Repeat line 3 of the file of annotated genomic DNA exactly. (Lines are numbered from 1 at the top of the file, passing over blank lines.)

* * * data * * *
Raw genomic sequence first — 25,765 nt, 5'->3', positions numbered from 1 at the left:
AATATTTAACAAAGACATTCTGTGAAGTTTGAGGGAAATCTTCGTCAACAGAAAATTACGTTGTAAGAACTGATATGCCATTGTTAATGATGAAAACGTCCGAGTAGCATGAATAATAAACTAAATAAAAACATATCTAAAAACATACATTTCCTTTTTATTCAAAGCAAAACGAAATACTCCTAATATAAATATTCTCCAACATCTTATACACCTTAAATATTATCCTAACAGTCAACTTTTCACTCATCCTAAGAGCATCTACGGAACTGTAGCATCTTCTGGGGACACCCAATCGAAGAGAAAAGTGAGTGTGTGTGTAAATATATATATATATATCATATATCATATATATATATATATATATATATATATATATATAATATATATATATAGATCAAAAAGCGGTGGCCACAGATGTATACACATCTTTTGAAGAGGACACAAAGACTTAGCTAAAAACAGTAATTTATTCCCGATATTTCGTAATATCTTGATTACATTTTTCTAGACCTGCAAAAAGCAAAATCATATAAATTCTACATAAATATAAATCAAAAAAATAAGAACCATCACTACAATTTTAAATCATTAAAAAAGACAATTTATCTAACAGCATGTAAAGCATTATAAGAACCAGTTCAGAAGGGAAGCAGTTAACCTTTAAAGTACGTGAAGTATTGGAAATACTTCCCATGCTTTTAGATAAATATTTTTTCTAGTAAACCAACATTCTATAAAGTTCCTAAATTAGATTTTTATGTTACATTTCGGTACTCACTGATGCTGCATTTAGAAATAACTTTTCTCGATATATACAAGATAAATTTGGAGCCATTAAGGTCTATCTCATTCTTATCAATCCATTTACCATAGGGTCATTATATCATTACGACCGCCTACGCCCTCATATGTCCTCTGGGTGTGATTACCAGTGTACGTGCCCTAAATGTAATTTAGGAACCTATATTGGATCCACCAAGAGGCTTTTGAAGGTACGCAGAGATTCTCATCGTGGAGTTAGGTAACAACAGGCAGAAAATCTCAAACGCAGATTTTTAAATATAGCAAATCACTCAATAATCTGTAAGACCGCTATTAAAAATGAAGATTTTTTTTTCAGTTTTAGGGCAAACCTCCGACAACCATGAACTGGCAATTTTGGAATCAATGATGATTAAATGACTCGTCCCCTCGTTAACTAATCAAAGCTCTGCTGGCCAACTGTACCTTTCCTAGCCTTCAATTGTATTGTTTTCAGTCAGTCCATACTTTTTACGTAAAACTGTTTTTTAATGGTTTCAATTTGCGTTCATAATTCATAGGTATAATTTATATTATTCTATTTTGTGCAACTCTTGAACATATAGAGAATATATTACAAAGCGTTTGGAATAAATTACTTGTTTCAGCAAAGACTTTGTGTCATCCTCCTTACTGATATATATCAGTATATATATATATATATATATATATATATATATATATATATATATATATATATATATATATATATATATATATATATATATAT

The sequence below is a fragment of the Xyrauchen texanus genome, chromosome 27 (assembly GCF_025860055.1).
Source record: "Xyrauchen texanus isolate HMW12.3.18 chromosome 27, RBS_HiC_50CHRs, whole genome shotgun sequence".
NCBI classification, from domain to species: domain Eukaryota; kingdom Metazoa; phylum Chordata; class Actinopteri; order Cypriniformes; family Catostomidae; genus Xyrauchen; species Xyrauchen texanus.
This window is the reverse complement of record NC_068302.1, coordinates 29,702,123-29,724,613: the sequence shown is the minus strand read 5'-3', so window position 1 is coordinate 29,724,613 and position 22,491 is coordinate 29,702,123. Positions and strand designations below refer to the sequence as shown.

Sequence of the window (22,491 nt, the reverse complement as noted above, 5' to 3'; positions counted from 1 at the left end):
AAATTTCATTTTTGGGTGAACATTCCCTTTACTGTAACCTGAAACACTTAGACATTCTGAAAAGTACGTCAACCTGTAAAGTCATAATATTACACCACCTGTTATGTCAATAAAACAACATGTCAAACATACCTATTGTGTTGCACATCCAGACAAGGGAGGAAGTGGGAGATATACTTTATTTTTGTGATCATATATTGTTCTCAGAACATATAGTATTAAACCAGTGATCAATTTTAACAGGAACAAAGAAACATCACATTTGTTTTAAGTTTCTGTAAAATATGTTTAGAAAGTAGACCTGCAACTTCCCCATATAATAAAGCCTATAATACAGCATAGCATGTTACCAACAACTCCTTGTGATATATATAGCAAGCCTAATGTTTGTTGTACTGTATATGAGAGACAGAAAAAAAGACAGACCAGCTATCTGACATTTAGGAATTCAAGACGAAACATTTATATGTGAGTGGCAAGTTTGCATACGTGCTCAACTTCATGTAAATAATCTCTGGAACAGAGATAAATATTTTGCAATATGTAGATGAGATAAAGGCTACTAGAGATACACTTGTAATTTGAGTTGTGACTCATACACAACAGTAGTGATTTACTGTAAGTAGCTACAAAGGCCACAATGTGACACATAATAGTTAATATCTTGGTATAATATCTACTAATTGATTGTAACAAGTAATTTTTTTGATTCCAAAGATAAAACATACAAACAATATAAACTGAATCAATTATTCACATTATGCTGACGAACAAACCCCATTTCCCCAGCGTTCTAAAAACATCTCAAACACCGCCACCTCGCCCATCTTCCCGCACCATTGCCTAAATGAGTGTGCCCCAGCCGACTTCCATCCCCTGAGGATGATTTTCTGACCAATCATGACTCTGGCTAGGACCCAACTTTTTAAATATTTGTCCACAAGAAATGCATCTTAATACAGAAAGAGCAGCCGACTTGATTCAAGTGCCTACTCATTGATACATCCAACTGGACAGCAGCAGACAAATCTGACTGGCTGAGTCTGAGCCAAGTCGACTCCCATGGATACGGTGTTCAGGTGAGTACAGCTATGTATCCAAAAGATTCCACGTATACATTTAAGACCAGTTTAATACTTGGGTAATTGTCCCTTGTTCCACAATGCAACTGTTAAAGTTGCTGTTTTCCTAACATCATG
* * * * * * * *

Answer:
The sequence below is a fragment of the Xyrauchen texanus genome, chromosome 27 (assembly GCF_025860055.1).